• The move by the far-right governments in Budapest and Warsaw comes after months of other EU members’ criticism of measures in both countries subjecting the judiciary to political interference.
  • The principle of an EU €750 billion recovery fund was adopted in July in a decision that would allow massive joint borrowing by all member states, for the first time in the EU’s history. Proceeds of the fund would go in priority to countries worst hit by the COVID-19 pandemic.
  • The two countries’ decision also prevents the adoption of the multiyear, €1,100 billion EU budget, which had taken months to negotiate amid deep differences among member states over fiscal discipline and public spending.
  • German Chancellor Angela Merkel, formally chairing the EU until the end of the year as part of a rotating presidency, is now expected to seek a compromise, since decisions such as joint borrowing must be taken unanimously by the 27 member states.
  • The long-drawn-out dispute over human rights, public freedoms and the rule of law in the two countries has exasperated other governments, with Dutch Prime Minister Mark Rutte wondering aloud in September whether an EU “without Hungary and Poland” would be possible.

With drama flaring up across the Atlantic, analysts from Rabobank pointed out that a video summit set for tomorrow, which originally was scheduled to talk about the pandemic, may instead focus on this issue. In a letter to Merkel, Hungary’s Orban said that “there is no deal until there’s agreement on all details.” Whilst that may indicate there is room for negotiation (after all, both countries also look set to receive sizeable funds under the EC proposition), it would likely be on the terms of Poland and Hungary, which are of the opinion that their sovereignty is at stake. So the key question then becomes what the price of sovereignty is. From Brexit we know that price can be very high indeed. Clearly, both member states feel that they have leverage, with many other member states, particularly Italy and Spain, eager to receive EU funds in coming years. Even if some sort of compromise eventually emerges, amidst a resurging virus, this ‘situation’ could well become a ‘risk-off’ element for markets if it drags on for months.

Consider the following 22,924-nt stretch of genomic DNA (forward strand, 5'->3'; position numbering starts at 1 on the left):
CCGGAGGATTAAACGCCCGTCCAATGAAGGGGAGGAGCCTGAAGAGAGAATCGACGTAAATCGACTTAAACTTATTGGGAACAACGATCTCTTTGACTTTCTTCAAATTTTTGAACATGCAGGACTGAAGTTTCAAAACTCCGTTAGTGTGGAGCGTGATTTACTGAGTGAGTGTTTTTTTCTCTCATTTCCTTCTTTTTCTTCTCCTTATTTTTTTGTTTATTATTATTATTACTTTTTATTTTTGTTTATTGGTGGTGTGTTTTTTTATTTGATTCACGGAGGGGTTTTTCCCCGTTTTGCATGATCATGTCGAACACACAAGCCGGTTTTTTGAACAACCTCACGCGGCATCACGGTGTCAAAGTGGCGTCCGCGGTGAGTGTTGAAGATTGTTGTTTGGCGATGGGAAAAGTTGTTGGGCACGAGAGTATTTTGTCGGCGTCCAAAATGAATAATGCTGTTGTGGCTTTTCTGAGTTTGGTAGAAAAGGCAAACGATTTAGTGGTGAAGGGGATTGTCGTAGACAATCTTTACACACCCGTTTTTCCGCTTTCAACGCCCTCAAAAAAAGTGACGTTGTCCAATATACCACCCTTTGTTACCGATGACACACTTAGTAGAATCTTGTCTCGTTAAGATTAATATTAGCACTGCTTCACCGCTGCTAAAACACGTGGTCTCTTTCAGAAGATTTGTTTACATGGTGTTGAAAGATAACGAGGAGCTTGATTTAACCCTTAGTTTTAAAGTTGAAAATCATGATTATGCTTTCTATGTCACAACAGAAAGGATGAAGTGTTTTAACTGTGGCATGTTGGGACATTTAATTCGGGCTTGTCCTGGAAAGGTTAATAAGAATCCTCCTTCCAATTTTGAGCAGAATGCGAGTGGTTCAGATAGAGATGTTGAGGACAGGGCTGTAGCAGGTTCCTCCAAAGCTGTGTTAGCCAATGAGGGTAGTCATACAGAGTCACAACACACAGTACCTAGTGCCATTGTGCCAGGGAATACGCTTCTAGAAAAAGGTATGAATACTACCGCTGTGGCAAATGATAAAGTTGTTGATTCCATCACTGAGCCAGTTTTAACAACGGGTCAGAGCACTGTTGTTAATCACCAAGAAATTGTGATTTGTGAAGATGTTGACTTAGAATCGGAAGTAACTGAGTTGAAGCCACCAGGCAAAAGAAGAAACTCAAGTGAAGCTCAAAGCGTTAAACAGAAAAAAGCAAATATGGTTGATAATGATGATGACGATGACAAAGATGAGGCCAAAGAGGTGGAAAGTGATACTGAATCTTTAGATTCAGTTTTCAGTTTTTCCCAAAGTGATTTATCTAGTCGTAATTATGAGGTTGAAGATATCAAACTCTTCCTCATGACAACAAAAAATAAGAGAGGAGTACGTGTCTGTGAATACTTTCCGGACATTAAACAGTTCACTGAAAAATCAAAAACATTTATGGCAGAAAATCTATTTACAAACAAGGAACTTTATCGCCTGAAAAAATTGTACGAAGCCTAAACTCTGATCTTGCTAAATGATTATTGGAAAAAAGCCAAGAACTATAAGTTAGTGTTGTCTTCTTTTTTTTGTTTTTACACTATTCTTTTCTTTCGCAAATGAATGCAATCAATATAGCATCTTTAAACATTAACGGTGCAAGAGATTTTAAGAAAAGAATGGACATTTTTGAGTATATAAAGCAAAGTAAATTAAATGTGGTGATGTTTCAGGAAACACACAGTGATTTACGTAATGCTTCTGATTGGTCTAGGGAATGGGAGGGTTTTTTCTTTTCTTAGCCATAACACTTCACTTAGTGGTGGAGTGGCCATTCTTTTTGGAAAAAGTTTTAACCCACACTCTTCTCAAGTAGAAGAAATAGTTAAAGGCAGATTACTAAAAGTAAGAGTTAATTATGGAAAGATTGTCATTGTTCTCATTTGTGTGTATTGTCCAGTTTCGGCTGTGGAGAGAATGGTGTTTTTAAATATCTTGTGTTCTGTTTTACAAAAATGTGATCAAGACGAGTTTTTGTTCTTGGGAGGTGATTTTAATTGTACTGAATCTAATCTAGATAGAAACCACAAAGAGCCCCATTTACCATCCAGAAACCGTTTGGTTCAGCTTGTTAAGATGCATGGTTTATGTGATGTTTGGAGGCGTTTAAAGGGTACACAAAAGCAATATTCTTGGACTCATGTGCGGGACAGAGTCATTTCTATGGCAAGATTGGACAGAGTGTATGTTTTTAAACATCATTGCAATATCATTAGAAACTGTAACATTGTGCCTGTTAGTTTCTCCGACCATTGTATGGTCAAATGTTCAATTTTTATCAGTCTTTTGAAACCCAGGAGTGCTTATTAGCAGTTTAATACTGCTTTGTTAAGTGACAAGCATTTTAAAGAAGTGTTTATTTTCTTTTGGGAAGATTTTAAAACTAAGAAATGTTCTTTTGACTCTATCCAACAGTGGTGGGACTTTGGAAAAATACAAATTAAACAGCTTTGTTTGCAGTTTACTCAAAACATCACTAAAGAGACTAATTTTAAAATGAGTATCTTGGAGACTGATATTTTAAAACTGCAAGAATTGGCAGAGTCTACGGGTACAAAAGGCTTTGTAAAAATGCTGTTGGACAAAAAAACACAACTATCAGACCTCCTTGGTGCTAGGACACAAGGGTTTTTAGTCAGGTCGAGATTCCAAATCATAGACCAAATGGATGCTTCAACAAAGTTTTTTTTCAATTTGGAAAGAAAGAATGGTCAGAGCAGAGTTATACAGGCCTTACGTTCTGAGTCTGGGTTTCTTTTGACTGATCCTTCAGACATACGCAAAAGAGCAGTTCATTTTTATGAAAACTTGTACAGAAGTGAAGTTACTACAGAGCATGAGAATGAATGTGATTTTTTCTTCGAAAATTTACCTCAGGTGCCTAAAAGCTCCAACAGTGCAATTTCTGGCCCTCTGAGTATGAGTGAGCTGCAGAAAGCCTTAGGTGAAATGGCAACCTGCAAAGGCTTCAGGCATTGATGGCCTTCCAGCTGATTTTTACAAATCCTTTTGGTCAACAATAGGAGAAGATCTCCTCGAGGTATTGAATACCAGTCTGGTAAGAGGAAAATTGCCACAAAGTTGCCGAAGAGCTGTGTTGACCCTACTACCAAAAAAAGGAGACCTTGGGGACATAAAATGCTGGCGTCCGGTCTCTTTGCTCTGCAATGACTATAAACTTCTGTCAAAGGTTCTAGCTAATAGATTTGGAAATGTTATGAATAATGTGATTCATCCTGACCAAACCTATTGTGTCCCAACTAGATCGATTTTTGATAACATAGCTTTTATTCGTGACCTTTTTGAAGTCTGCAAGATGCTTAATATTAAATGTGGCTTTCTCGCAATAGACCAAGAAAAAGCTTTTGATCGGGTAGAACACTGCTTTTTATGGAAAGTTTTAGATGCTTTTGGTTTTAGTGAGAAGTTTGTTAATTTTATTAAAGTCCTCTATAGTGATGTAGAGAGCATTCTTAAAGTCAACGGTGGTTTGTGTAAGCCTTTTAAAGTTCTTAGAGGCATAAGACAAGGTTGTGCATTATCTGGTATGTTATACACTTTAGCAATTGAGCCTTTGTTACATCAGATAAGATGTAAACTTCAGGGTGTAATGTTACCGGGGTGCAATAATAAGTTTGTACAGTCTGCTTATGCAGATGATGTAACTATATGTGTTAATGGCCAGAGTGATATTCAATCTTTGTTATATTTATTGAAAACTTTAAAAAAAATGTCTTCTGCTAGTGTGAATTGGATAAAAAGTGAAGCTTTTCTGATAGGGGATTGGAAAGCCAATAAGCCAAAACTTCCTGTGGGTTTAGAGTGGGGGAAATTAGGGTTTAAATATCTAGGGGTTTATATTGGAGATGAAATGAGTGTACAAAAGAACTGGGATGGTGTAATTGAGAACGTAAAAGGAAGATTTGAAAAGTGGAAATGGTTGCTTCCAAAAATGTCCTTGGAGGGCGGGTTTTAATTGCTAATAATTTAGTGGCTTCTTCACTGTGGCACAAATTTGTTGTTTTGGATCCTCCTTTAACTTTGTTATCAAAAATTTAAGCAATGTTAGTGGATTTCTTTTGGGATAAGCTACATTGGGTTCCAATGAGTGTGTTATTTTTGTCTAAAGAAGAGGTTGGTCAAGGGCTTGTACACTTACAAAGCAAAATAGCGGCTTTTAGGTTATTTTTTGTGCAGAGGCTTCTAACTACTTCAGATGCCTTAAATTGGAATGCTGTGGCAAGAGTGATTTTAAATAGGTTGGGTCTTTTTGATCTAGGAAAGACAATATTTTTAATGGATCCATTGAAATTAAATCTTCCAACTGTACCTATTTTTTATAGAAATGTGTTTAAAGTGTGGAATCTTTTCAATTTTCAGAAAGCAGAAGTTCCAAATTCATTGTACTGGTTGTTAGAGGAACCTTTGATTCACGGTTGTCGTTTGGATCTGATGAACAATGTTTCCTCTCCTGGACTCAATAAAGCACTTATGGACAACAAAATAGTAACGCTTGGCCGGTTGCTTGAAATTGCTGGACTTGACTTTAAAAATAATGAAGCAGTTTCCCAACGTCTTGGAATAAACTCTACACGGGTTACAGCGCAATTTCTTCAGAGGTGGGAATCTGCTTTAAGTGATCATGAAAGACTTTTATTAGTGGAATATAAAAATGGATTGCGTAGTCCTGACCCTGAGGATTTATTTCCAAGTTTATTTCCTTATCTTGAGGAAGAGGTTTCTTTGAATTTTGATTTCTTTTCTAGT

Hungary and Poland opposed the budget and recovery package during a Monday pan-EU meeting where they vetoed the measures, provoking a warning from German ambassador Michael Clauss that their opposition could delay critical COVID-19 recovery funds.

And people complain about the delays to the latest US stimulus plan…



Hungary-led Vetoes Against New EU Budget Further Fragments the Bloc’s Unity

Viktor Orbán, Photo by European People's Party (CC BY 2.0)

Hungary, Poland and Slovenia have blocked the EU’s budget and post-COVID recovery plan in order to oppose conditions that European aid must be connected to “respecting the rule of law.” Budapest, which is leading the veto, blocked the budget after Prime Minister Viktor Orbán warned that he does not support the EU’s attempts of linking the rule of law criterion to budgetary decisions.